The experimental demonstration of a verifiable blind quantum computing protocol

The experimental demonstration of a verifiable blind quantum computing protocol
Photograph of the photonically networked trapped-ion quantum processor server at the University of Oxford, Credits: David Nadlinger.

Quantum computers, systems that process and store information leveraging quantum mechanical phenomena, could eventually outperform classical computers on numerous tasks. Among other things, these computers could allow researchers to tackle complex optimization problems, speed up drug discovery and better protect users against cyber-security threats.

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Despite their advantages, most existing quantum computers are still only accessible to a limited number of people worldwide. Computer scientists have thus been trying to develop approaches that could facilitate their widespread use in the near term, for instance using cloud-based systems that allow remote access to quantum servers.

While cloud-based approaches could broaden people’s access to quantum computing, they also pose significant privacy and security risks, as the information and activity of users could be maliciously accessed. In recent years, some studies introduced approaches that could overcome these limitations, allowing servers to conceal a client’s algorithms, as well as the information fed or produced by a cloud-based quantum computing system.

Researchers at University of Oxford recently set out to experimentally test a proposed approach for realizing verifiable blind quantum computing. Their paper, published in Physical Review Letters, validates the promise of this approach for enhancing the safety of cloud-based quantum computing platforms.

“At the University of Oxford, we have been building one of the most sophisticated quantum networks in the world,” Gabriel Araneda, co-author of the paper, told Phys.org.

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“We have been able to demonstrate several milestones in the field of quantum networking, including the first complete realization of a device-independent quantum key distribution between remote systems, and the first quantum network of remotely entangled atomic clocks.”

In their recent paper, Araneda, Peter Drmota and their collaborators specifically focused on the task of safely delegating quantum computations performed by a client to an untrusted quantum server via a network link.

“Blind quantum computing has been proposed as a solution to secure cloud computing, where clients can delegate computations to a quantum server without revealing the algorithm or the processed data,” Drmota said. “Moreover, the client can verify whether the result obtained from the server is correct—a significant challenge if a problem cannot be approached efficiently by any other means.”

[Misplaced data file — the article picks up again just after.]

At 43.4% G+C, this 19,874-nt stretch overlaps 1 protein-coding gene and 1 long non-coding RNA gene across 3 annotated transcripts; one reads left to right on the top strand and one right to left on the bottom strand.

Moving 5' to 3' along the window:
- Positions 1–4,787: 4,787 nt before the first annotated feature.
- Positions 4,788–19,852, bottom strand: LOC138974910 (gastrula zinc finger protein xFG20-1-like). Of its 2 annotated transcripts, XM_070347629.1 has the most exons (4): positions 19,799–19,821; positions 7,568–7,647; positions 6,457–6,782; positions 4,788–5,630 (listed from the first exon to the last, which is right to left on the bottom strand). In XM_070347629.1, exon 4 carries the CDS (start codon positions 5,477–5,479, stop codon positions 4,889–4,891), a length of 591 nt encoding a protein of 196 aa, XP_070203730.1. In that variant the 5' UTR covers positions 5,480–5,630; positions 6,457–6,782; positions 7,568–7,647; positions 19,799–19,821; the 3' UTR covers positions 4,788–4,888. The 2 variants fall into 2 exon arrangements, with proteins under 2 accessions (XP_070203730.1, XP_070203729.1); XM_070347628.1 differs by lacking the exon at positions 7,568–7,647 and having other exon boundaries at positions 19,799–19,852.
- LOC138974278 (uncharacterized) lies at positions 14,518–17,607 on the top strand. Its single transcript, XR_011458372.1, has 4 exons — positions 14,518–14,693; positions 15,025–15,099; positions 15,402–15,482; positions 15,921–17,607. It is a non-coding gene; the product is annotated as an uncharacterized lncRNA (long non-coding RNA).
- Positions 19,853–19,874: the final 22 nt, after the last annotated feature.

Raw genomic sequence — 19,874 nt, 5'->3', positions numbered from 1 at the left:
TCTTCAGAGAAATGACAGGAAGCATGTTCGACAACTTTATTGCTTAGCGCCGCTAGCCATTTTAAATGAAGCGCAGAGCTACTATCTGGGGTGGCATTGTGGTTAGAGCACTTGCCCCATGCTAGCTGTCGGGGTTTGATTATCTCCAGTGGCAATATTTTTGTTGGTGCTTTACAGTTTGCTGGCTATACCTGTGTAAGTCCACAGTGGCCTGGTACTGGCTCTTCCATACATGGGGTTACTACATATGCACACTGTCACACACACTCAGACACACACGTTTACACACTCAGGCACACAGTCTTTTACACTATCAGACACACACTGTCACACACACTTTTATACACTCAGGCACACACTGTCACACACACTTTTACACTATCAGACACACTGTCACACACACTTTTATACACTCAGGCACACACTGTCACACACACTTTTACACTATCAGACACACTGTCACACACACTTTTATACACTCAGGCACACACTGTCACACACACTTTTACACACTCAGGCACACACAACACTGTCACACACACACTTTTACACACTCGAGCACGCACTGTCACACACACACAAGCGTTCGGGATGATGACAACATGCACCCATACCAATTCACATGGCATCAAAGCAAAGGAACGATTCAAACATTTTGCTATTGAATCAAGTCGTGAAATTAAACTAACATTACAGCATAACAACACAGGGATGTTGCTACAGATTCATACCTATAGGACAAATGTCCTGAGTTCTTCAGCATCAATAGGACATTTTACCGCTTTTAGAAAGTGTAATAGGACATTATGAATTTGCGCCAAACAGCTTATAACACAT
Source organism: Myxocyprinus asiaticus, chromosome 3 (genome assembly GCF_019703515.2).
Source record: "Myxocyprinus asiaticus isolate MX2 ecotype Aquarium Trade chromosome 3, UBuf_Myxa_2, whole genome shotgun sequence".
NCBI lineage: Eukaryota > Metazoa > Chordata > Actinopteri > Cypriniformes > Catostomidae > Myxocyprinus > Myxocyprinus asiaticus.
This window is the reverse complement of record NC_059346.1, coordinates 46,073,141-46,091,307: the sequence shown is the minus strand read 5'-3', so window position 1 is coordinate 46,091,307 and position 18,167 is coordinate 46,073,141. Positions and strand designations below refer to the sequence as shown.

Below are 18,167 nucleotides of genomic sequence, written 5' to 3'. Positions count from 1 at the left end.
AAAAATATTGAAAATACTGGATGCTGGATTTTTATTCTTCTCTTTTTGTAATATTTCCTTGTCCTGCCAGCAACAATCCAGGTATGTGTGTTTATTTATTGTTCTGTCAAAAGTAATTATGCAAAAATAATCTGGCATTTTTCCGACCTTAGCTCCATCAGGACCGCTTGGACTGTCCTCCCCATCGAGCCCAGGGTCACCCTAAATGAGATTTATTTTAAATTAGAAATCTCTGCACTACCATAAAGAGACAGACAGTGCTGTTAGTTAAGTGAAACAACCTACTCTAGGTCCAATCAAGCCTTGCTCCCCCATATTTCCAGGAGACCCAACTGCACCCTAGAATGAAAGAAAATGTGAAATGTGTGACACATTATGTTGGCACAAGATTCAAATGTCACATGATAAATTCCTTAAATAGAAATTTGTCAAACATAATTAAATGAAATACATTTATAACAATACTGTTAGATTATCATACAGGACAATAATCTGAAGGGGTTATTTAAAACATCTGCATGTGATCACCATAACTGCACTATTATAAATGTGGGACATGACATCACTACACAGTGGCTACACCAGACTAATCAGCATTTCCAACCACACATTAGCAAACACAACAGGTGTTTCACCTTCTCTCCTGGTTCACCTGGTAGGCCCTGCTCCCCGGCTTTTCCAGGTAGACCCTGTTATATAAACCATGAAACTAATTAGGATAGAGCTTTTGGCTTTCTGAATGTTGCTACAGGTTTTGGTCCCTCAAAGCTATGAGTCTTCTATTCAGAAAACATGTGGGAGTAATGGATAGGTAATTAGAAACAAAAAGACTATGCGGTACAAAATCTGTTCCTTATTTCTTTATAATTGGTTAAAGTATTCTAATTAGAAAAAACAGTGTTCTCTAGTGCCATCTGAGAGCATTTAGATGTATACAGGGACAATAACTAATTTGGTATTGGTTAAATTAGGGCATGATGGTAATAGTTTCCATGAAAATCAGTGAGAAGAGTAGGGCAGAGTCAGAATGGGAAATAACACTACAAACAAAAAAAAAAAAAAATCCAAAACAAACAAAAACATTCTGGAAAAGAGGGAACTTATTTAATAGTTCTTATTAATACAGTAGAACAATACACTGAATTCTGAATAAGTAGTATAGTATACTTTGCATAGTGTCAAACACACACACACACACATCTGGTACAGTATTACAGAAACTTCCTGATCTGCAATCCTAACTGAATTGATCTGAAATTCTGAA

Until a few years ago, theoretical proposals for realizing secure cloud-based quantum computing did not take the imperfections of devices into account. As quantum computers are known to have numerous inherent imperfections, these proposals ultimately proved ineffective and vulnerable to noise.

The experimental demonstration of a verifiable blind quantum computing protocol
Artistic rendering of blind quantum computing. Credits: Helene Hainzer.

A paper by Dominik Leichtle and his colleagues at Sorbonne University and Edinburgh University introduced an efficient blind verification protocol for delegating quantum computations. As part of their study, Drmota and his colleagues at Oxford University set out to apply this protocol in an experimental setting, using a system of trapped ions connected to a client-accessible photonic detection system via a quantum fiber link.

“The protocol for blind quantum computing is difficult to implement because every step incurs a correction to be applied to subsequent steps,” David Nadlinger, co-author of the paper, explained. “It is therefore interactive and requires real-time feedforward of information to keep the computation in line with the intended algorithm.”

Previous realizations of the blind quantum computing protocol utilized photons both for performing computations and for communicating with clients. These purely photonic implementations were unable to perform entangling gates deterministically and lacked real-time feedforward information.

This means that they required the post-selection of outcomes, which greatly reduces their effectiveness for real-world applications. Drmota and his colleagues realized the blind quantum computing protocol differently and were able to overcome these issues.

“We employ a robust memory qubit in our server, which can be entangled deterministically with a second qubit and allows us to store quantum information while the devices perform the real-time feedforward operations,” Drmota said.